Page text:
Two Bombs Dropped Near a Hawaiian Volcano Decades Ago Were Found Intact in a Lava Tube

Mario Tama, Getty Images
Mario Tama, Getty Images

The lava tubes of the Mauna Loa Forest Reserve on the Island of Hawai‘i were created by lava flows carving out caves beneath hardened volcanic rock. Under most circumstances, they're safe to walk through, but what Kawika Singson saw on a recent hike there sent him in the opposite direction. As West Hawaii Today reports, the Kona resident discovered undetonated bombs lodged into the rock dating back as far as 1935.

Eighty-five years ago, a stream of lava from the active Mauna Loa volcano threatened to reach the nearby town of Hilo. Hawaiian Volcano Observatory founder Thomas A. Jaggar came up with a plan to protect the villagers that involved asking the U.S. Army to drop dozens of bombs near the molten rock.

While adding explosives to an already-volatile lava flow may sound misguided, his thinking was grounded in logic. The idea was that the bombs would push the lava stream off course and away from Hilo. When the bombs were dropped on December 27, 1935, they slowed the streams slightly and diverted them into the Hilo Forest Reserve. The re-routed flows eventually stopped altogether on January 2, 1936. There's still some debate over whether the bombs stopped the lava or whether the timing was a coincidence.

Similar bombings in the area were carried out for the same reasons in 1942, 1975, and 1976. Larger bombs were used in the 1970s, which means the artifacts discovered in February of this year must be from either 1935 or 1942.

Coming from a military background and knowing the history of the area, Singson immediately recognized the rusted objects embedded in the ceiling of the lava tube as bombs. After taking some photos, he retreated to safety and got in touch with the Department of Land and Natural Resources to share the exact location of the explosives. The department's Division of Conservation and Resources Enforcement and Division of Forestry and Wildlife are now working on a way to dispose of the devices safely, possibly with the military's help.

[h/t West Hawaii Today]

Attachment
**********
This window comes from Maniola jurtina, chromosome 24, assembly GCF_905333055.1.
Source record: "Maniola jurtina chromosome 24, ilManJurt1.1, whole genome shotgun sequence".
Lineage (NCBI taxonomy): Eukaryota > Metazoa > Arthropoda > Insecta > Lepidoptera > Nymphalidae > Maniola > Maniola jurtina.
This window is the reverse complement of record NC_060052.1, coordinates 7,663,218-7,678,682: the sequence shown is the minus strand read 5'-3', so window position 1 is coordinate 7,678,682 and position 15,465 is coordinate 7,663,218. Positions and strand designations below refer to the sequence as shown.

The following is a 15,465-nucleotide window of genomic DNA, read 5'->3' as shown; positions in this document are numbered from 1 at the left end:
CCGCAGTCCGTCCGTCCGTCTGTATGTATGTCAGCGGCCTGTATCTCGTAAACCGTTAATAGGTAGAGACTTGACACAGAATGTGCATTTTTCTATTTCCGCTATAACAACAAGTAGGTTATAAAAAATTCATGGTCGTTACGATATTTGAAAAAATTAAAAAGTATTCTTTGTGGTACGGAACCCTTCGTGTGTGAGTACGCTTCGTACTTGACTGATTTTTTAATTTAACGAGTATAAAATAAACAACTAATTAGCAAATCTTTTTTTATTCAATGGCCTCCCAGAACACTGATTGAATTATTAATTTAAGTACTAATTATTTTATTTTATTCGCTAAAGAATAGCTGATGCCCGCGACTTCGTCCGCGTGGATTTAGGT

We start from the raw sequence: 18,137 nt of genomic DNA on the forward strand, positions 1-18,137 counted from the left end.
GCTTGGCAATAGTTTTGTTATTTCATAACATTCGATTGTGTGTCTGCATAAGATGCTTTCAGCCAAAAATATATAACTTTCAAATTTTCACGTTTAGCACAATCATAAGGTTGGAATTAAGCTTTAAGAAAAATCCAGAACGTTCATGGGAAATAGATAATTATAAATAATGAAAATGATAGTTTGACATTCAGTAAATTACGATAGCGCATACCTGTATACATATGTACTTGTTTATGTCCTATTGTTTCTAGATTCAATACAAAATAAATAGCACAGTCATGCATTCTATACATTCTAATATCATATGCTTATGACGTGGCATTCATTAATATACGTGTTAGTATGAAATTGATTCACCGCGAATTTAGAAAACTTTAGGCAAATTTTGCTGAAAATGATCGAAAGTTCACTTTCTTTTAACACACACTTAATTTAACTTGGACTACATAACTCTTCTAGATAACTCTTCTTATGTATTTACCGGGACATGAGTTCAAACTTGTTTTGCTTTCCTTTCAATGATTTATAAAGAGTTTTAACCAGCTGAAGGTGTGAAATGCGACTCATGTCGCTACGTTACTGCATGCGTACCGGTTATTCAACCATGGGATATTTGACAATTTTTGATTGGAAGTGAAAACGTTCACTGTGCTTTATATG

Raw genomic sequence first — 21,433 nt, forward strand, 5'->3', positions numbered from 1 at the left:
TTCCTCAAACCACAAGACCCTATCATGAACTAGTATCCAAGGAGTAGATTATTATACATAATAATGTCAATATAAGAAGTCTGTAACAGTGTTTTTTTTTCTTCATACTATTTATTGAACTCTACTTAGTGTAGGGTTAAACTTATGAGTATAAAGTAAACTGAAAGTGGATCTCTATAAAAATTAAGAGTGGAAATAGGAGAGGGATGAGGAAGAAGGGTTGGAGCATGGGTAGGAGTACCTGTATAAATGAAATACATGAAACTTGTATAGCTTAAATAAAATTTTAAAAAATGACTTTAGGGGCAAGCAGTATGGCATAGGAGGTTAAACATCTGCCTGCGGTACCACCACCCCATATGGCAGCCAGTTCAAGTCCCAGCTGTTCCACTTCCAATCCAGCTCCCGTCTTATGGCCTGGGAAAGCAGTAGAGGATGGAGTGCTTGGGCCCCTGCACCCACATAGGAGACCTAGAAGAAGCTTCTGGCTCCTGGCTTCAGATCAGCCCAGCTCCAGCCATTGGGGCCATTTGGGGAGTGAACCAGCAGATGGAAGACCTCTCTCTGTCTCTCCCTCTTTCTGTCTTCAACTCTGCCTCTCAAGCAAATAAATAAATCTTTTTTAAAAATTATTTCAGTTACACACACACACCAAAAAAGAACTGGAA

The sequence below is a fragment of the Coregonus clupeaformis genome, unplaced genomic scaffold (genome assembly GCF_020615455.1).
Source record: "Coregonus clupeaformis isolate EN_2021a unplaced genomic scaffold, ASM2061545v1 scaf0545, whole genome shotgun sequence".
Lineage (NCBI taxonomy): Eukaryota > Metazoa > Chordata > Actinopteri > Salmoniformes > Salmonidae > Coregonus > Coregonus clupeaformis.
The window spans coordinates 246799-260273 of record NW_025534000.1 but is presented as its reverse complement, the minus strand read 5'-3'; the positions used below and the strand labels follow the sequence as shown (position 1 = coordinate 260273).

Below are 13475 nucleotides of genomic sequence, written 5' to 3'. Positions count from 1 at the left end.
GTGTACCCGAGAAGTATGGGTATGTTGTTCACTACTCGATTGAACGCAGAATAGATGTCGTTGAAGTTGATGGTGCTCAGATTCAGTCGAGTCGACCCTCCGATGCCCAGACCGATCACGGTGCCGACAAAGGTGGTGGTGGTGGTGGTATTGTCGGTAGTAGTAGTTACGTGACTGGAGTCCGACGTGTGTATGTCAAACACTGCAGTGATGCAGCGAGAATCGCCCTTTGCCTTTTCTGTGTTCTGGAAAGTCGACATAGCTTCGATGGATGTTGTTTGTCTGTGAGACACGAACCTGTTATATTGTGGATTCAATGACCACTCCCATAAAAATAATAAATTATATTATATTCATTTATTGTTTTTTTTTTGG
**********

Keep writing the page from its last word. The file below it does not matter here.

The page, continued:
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From Campaign Slogans to Social Movements, New Book Explores the Role Buttons Have Played Throughout History

Princeton Architectural Press/Amazon
Princeton Architectural Press/Amazon

From their early days on the campaign trail during the 1896 presidential race to their current role as a way of showing support for social causes like the LGBTQIA+ pride movement, pinback buttons have remained one of the most popular ways for people to express their values and beliefs for well over a century. And now, button experts Christen Carter, founder of Chicago’s Busy Beaver Button Company and the Button Museum, and Ted Hake, owner of Hake’s Auctions, have put their extensive knowledge of the subject into the new book Button Power: 125 Years of Saying It With Buttons ($25), a cultural journey showcasing 1500 of the most important and unique pinbacks throughout American history.

“Buttons seem like really a niche thing, but they really are very general,” Carter tells Mental Floss. “They cover so much history, and the history goes deep and wide.”

For the book, Hake and Carter—who both began collecting buttons during their respective childhoods—cover how buttons have been used to communicate messages during their 125-year history, from pinbacks featuring landmark political slogans and anti-war sentiments to others that simply proclaim a person's love of Dallas.